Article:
An often-overlooked resource is the brine supplier, which is another great reason to purchase brine instead of making it. Representatives from these companies have tremendous chemical knowledge. They can recommend exactly what liquids should be applied in each condition, helping give contractors the confidence they need to effectively use liquids.
Another common roadblock in the move to liquids is how to bill for it. Contractors can often overcome this by remembering what exactly the client is paying for—a clear parking lot. The materials used are not of concern to them as long as expectations are met or exceeded. As a result, contractors can confidently bill the same amount for a job even if fewer materials are used to adequately service the property.
The competitive advantages
Despite its perception as a roadblock, billing should actually be considered an advantage to contractors who offer prewetting, anti-icing and liquid de-icing. Many clients would be happy to pay for services that are more environmentally friendly—especially if they work more effectively without costing significantly more.
Winter maintenance professionals wanting to leverage the green aspect even further can benefit from the latest electric-powered equipment offerings. For instance, high-flow brine sprayers have traditionally been powered by engines or hydraulics. Small engines, of course, produce harmful emissions, negating some of the environmental benefits of liquids. Not only do hydraulic-powered sprayers require expensive central hydraulic systems, but the vehicle also consumes more fuel to run the hydraulics.
Today, manufacturers have developed high-flow sprayers that are completely electric powered. Using 12- or 24-volt systems that run off the vehicle’s electrical system, these sprayers can produce as much output as engine- or hydraulic-powered ones. This provides yet another selling point to clients who are sensitive to environmental issues and looking to reduce their carbon footprints as much as possible.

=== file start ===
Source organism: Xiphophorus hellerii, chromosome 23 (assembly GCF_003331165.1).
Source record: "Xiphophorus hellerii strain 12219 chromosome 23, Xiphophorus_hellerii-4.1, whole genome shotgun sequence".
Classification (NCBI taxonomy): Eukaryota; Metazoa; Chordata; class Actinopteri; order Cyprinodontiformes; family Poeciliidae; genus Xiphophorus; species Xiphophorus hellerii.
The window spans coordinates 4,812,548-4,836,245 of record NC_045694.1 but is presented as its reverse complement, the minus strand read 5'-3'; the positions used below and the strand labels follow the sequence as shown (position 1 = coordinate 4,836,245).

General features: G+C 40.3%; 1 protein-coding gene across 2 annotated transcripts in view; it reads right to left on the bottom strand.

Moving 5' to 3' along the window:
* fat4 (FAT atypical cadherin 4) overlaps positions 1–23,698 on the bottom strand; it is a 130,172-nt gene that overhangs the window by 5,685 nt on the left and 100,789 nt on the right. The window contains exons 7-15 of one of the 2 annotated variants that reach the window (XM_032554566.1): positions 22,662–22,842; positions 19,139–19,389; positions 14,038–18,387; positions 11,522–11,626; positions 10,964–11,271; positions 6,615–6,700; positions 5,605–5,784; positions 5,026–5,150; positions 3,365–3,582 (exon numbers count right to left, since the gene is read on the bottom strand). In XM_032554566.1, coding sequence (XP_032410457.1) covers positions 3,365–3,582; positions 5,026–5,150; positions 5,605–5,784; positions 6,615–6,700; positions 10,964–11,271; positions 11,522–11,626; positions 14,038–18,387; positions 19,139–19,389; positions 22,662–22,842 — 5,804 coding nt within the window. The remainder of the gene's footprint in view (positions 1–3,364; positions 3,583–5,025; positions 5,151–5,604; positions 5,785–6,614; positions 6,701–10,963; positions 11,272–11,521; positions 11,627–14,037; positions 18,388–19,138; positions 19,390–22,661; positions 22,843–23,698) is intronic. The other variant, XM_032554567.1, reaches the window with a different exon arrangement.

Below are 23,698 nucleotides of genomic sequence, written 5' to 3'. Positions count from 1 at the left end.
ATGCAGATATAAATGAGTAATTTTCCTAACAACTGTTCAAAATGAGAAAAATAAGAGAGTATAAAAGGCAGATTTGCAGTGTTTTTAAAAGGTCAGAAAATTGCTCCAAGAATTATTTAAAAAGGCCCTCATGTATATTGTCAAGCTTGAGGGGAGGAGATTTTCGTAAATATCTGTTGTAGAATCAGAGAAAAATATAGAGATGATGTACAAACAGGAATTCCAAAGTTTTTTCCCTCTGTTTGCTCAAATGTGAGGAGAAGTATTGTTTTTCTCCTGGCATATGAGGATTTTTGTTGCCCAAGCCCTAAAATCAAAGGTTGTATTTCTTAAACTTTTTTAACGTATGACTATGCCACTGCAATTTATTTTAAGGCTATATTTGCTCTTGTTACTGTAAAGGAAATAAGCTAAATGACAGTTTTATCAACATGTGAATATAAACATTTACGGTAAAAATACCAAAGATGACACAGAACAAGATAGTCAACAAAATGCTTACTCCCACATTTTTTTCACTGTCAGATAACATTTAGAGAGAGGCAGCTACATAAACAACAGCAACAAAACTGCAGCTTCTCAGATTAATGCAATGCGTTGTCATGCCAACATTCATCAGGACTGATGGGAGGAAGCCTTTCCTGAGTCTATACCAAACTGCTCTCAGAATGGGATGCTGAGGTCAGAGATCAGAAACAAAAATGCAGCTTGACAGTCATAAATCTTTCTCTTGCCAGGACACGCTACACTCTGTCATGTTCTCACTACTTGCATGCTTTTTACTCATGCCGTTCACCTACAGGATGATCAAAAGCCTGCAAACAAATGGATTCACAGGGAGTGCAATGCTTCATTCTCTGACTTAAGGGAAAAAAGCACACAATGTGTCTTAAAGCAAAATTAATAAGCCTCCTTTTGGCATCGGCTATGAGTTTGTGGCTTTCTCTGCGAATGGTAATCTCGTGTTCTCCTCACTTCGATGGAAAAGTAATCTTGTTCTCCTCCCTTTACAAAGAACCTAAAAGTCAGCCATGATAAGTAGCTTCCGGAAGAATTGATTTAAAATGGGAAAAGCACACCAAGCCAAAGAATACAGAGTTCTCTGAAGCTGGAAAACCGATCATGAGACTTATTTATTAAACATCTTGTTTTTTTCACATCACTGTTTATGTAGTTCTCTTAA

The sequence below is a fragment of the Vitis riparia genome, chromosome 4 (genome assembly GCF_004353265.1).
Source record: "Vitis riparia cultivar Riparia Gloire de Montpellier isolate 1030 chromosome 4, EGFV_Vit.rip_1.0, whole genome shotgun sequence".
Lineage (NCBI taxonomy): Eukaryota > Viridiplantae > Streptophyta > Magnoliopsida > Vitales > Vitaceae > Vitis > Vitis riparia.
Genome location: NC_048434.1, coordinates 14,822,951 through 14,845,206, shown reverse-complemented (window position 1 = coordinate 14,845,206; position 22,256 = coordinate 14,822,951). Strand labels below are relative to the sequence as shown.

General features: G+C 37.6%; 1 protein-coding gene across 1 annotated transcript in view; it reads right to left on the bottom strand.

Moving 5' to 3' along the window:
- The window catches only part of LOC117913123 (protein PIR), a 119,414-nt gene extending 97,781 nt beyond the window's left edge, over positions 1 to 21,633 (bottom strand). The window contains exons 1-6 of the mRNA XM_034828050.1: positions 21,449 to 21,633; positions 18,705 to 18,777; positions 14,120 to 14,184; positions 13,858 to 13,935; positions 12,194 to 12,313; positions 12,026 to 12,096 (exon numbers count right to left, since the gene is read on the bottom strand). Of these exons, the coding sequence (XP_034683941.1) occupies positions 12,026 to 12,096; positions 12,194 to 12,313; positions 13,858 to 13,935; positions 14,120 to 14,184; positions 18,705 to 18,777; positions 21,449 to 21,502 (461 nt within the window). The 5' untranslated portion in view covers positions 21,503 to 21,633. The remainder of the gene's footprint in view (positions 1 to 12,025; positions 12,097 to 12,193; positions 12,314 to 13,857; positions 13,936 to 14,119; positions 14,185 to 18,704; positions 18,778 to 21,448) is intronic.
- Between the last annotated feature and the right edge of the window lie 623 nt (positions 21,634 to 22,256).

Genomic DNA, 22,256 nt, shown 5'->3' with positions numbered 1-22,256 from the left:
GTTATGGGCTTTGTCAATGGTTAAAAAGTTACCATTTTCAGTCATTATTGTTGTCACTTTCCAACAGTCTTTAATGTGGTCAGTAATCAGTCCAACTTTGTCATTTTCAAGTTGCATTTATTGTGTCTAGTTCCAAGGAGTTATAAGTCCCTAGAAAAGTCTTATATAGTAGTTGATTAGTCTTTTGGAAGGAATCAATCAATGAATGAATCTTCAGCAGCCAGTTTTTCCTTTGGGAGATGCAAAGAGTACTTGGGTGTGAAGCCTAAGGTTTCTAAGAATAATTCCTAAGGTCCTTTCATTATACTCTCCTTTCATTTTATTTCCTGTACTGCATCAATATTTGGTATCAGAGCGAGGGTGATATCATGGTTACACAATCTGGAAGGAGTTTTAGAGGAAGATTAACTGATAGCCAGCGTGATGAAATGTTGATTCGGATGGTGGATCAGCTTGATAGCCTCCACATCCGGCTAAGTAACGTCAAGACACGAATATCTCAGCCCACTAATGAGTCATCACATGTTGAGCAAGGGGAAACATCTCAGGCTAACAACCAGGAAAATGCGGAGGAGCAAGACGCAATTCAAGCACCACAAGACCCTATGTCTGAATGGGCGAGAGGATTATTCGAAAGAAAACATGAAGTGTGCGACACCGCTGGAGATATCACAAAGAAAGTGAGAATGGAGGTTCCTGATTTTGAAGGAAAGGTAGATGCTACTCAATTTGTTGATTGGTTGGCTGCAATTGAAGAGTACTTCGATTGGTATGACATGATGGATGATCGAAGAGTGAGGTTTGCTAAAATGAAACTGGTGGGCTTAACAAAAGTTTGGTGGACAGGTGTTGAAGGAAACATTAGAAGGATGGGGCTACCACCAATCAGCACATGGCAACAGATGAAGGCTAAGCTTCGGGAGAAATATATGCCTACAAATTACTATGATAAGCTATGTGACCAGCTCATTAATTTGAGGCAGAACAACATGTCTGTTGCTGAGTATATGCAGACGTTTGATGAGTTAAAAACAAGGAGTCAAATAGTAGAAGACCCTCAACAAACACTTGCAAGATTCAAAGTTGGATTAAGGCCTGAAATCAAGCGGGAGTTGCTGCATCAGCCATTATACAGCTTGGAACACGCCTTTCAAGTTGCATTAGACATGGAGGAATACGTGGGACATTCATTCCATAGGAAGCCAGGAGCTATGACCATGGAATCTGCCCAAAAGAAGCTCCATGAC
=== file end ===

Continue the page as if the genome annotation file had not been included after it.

Additionally, advanced controls can help increase efficiency even further on some of the latest sprayers. For instance, software like tracking systems allow contractors to enter desired application rates for each jobsite using a computer, smartphone or tablet. As a driver enters each jobsite, the controller uses GPS positioning to recognize its location and load the preset application rates. Then, the operator can simply drive, and the equipment will automatically adjust the sprayer flow according to the vehicle speed in order to achieve the desired material rate for that property. This capability helps save salt by preventing over-application and, in the end, the contractor knows exactly how much material is used on each property. The controller will also record all important jobsite data, providing documentation for use in billing or slip-and-fall disputes.
Thanks to these advancements in equipment and greater availability of educational resources, contractors are running out of excuses—and time—to be on the forefront of liquid technology. Sooner or later, brine will be adopted by many more people in North America, just as it has been in Europe. And, once again, the playing field will be level when the majority of contractors start prewetting, anti-icing and de-icing. In the meantime, there’s still opportunity to get some liquid courage…and start gaining your competitive advantage.